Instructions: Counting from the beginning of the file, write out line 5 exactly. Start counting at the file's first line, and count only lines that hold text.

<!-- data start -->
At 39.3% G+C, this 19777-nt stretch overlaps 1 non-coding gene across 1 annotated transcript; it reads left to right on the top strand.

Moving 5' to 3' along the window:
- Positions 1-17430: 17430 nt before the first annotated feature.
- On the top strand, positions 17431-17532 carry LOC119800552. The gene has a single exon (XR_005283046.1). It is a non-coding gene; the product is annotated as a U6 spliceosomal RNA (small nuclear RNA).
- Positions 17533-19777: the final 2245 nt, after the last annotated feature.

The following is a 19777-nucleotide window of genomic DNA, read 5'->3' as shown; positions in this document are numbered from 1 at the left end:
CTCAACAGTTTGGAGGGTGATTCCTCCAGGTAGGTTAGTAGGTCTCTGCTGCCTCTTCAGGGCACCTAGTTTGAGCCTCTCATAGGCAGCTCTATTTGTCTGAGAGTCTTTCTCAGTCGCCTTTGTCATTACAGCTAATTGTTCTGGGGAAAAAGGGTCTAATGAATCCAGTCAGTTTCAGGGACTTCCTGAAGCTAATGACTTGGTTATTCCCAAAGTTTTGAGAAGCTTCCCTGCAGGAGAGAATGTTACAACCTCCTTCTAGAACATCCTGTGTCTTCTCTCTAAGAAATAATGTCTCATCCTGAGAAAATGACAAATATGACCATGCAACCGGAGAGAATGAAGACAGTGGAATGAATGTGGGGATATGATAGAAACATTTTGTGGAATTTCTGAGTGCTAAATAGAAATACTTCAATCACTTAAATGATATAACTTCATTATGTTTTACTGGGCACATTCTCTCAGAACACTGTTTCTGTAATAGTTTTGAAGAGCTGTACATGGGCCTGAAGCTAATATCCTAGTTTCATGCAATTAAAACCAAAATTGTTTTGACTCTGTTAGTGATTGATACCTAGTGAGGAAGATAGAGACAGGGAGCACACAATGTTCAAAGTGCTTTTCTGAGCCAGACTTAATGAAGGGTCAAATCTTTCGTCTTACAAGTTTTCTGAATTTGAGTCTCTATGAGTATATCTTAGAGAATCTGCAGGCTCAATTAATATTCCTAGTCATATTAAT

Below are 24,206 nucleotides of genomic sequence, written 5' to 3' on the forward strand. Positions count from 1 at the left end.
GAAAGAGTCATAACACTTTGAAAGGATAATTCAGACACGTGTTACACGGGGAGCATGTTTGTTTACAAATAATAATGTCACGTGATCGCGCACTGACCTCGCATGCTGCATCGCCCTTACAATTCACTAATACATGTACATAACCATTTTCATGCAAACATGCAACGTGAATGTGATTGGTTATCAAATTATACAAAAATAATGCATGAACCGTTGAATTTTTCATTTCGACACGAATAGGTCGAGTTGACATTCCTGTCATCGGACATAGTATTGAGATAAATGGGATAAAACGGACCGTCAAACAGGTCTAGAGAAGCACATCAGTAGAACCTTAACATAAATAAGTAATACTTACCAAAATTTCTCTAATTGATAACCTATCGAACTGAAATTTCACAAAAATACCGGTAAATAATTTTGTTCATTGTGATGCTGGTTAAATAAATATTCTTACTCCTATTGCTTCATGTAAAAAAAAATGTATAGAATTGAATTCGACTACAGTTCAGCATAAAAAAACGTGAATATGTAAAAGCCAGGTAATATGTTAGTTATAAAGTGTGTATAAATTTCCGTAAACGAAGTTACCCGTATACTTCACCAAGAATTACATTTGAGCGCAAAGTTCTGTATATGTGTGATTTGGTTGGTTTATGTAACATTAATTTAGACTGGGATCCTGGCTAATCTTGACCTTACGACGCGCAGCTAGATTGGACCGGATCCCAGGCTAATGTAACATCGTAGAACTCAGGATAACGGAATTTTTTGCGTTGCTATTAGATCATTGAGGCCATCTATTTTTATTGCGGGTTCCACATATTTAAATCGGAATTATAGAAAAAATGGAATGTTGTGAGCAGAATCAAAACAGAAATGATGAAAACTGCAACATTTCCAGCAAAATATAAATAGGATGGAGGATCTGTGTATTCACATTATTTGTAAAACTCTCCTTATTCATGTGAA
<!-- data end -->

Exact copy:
- Positions 17533-19777: the final 2245 nt, after the last annotated feature.